States look to California’s blueprint for a post-Roe world

Now, Democrats in Maine are pushing through a bill to abolish abortion copays, a policy California introduced last year that Bonta is defending in court against a lawsuit brought by anti-abortion crisis maternity centers.

And in Minnesota, where Democrats reversed control of the legislature in the 2022 midterm elections, lawmakers are pushing for the Reproductive Freedom Defense Act, which replicates several California policies aimed at protecting patients and caregivers from legal jeopardy.

“One of the places we looked to for inspiration was the blueprint that came out of California,” Democratic state Senator Erin Maye Quade said in an interview. “Minnesota has never in its history to date had a majority for reproductive freedom in either chamber. So it was a new muscle that we had to develop.”

The California example, she added, was “super helpful.”

Illinois just passed a law to protect doctors who treat patients out of state, as California did last year. And Missouri and Washington lawmakers have introduced bills similar to California’s that would prevent state officials and law enforcement from obtaining personal medical data from period trackers and other health apps.

Massachusetts’ law to make abortion pills available on public college and university campuses, inspired by California’s and passed in July, will go into effect later this year. And New York may be right behind them.

“Each state is of course different, but we certainly look at something [California] does,” said Amy Paulin, a member of the New York Democratic Assembly who chairs the health committee in Albany. “Like them, we need to provide access to people in our states as best we can and allow people to come here and take advantage of it as well.”

New York lawmakers also voted Tuesday to put a constitutional amendment codifying abortion rights on the ballot in 2024 — something California did last year.

Maryland lawmakers recently invited Bonta to testify as they debated their own measures to protect abortion providers and their patients from prosecution, and California officials met with Vice President Kamala Harris, former state attorney general, to talk her through the new law. to guide policy and provide advice for other states that wish to follow suit.

The Newsom administration has created a website detailing all the actions the state has taken on abortion — administrative, executive, and legislative — with the full language available in case a legislature in another state wants to copy it.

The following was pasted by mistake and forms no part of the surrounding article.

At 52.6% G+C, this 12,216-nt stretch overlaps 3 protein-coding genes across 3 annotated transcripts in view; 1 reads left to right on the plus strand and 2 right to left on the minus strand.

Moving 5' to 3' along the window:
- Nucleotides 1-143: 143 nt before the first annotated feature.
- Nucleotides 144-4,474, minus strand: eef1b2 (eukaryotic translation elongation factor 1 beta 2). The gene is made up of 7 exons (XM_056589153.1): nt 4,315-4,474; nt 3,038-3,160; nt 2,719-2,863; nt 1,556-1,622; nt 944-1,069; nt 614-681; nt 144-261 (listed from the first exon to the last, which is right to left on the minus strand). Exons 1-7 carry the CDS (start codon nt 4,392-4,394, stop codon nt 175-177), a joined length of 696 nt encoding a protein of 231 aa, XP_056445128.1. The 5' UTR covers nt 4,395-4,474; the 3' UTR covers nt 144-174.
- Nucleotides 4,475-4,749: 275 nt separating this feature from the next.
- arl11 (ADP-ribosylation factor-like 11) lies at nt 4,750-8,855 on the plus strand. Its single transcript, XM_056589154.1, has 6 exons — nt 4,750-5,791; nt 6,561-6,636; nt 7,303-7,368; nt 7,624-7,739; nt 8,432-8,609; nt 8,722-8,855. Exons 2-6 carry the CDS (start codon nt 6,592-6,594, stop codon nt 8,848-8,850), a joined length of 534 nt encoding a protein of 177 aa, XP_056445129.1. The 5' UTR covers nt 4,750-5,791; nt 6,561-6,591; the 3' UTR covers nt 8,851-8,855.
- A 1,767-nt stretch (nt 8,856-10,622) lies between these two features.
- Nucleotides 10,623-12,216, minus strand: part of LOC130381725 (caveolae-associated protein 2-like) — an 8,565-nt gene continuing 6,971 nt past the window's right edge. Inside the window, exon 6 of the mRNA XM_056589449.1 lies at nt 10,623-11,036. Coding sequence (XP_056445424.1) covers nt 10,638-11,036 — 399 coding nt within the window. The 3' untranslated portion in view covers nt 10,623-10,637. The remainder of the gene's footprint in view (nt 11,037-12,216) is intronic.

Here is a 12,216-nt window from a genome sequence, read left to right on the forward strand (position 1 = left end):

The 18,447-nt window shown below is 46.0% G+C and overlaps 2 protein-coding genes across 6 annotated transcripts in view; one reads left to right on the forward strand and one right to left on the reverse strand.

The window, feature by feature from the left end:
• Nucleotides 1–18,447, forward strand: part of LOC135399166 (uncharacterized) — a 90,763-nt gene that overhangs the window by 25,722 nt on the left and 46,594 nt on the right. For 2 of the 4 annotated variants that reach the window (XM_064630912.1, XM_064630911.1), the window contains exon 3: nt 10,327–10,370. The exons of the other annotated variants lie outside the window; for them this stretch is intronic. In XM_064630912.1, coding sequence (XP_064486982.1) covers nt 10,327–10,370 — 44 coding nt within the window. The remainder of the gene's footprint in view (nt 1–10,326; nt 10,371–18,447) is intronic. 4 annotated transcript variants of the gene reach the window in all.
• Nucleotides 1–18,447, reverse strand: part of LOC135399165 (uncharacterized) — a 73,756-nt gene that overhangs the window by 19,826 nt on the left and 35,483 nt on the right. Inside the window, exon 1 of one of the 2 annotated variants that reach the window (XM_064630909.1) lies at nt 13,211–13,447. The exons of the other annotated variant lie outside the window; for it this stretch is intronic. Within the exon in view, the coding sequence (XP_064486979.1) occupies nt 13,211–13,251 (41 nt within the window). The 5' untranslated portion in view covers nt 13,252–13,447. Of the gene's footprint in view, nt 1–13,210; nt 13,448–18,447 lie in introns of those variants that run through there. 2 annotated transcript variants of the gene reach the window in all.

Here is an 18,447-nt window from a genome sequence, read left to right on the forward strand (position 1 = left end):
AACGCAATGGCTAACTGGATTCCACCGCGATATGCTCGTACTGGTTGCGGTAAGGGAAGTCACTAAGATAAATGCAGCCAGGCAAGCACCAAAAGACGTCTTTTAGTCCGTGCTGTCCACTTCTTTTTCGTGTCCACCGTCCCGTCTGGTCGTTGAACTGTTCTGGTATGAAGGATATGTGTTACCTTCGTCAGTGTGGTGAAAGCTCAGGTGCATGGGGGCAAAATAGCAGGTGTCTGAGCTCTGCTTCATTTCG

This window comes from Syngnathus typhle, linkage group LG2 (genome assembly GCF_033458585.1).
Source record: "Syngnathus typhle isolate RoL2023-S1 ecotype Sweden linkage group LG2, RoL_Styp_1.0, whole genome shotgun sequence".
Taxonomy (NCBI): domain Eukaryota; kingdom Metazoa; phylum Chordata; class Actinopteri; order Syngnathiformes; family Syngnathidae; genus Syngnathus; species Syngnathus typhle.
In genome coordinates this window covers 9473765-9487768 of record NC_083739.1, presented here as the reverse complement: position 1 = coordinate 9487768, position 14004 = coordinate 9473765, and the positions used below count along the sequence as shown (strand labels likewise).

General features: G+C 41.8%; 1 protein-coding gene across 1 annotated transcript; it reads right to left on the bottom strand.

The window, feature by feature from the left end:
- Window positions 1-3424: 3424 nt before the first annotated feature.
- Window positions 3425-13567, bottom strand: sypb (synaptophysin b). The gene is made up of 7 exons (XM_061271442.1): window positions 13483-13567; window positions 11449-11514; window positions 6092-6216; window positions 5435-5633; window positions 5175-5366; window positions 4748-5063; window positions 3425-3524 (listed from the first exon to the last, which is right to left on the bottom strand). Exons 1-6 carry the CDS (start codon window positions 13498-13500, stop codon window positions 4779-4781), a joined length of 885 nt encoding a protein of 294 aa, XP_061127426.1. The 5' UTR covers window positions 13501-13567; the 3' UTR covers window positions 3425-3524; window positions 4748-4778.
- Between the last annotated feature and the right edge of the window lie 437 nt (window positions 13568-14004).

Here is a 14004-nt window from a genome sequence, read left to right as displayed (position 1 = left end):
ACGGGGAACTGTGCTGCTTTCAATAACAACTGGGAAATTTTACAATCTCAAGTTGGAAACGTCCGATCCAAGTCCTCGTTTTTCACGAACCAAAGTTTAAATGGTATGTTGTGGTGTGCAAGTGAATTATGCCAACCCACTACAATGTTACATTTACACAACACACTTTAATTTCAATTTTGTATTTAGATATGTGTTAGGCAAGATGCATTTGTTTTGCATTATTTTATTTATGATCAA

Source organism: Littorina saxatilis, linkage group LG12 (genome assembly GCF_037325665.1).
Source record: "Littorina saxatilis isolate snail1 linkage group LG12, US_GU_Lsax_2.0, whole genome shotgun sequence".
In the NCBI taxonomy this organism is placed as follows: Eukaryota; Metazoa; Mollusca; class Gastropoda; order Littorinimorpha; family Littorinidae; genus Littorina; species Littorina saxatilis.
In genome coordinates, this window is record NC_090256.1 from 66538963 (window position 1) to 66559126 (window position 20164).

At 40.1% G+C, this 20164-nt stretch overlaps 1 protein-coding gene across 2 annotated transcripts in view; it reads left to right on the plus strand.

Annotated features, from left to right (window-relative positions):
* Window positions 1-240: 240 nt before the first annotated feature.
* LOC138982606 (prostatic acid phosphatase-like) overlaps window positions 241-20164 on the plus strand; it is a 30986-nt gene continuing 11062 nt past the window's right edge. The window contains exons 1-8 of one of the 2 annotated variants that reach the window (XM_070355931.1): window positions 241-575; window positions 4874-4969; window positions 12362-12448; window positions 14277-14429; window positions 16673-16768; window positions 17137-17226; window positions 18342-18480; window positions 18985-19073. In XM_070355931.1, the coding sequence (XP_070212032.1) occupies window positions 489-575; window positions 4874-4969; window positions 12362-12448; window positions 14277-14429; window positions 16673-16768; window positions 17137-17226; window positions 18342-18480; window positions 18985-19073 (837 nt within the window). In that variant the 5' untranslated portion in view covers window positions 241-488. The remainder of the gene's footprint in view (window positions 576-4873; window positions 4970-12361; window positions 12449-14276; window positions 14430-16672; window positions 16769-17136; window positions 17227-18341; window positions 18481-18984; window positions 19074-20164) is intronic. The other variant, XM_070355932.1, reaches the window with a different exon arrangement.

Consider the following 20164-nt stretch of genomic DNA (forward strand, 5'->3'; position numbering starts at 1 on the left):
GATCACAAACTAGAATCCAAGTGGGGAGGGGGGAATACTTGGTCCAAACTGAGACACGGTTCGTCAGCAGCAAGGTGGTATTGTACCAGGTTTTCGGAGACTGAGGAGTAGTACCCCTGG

“The kind of fight we have here is happening elsewhere in the country, so we don’t have to reinvent the wheel,” said Julia Spiegel, Newsom’s deputy legal secretary.

Becoming an “Abortion Shelter.”

California’s new abortion laws are designed to serve two purposes: to strengthen protections for people seeking and performing abortions and to expand access to the procedure.

In the first category are laws that prevent California law enforcement and private companies from cooperating with other states attempting to prosecute someone for an abortion performed in California, and laws that also bar subpoenas and requests for information about the procedure out of state. There is also a new law to protect people in the state from criminal and civil liability if they miscarry — a direct response to a Kings County prosecutor who jailed two California women in recent years for alleged drug use during pregnancy that resulted in stillbirth.

Other new state laws aim to prepare California’s clinics to care for the thousands of patients from across the country who are already coming from anti-abortion states — and ensure the influx doesn’t impede access for California residents.

More than $200 million in state funding has been allocated to help people from other states pay for travel, lodging and other needs, reimburse doctors for performing abortions on people who can’t afford them, and help clinics hire more health care providers and to train.

Most of that money has yet to be distributed. But as clinics across the state continue to be flooded with patients six months after the fall RoeDipti Singh, the general counsel for Planned Parenthood of Pasadena and the San Gabriel Valley, said other new state laws are already taking effect. Among them: A faster and easier process for out-of-state providers to get licensed in California provides new legal protections for medical personnel performing the procedure.

“We were afraid that many providers would say that they would not do abortions [on out-of-state patients] no more because of the personal and professional risks. But we just don’t see that,” she said. “And patients keep coming everywhere because California is doing everything it can to make sure it’s a state of reproductive freedom.”

State officials, including Newsom, aren’t just bracing for traveling patients — they’re actively courting them.

In addition to paying for billboards last year in South Dakota, Indiana, Michigan, Ohio, South Carolina, Oklahoma and Texas promoting the state as an “abortion sanctuary,” the Newsom government launched an online tool to help people across the country a California provider, make an appointment and learn about the state’s new legal protections and financial aid.

In the four months since the site launched, the governor’s office told POLITICO, there have been nearly 60,000 unique visitors, and nearly 60 percent of them come from outside California.

States look to California’s blueprint for a post-Roe world

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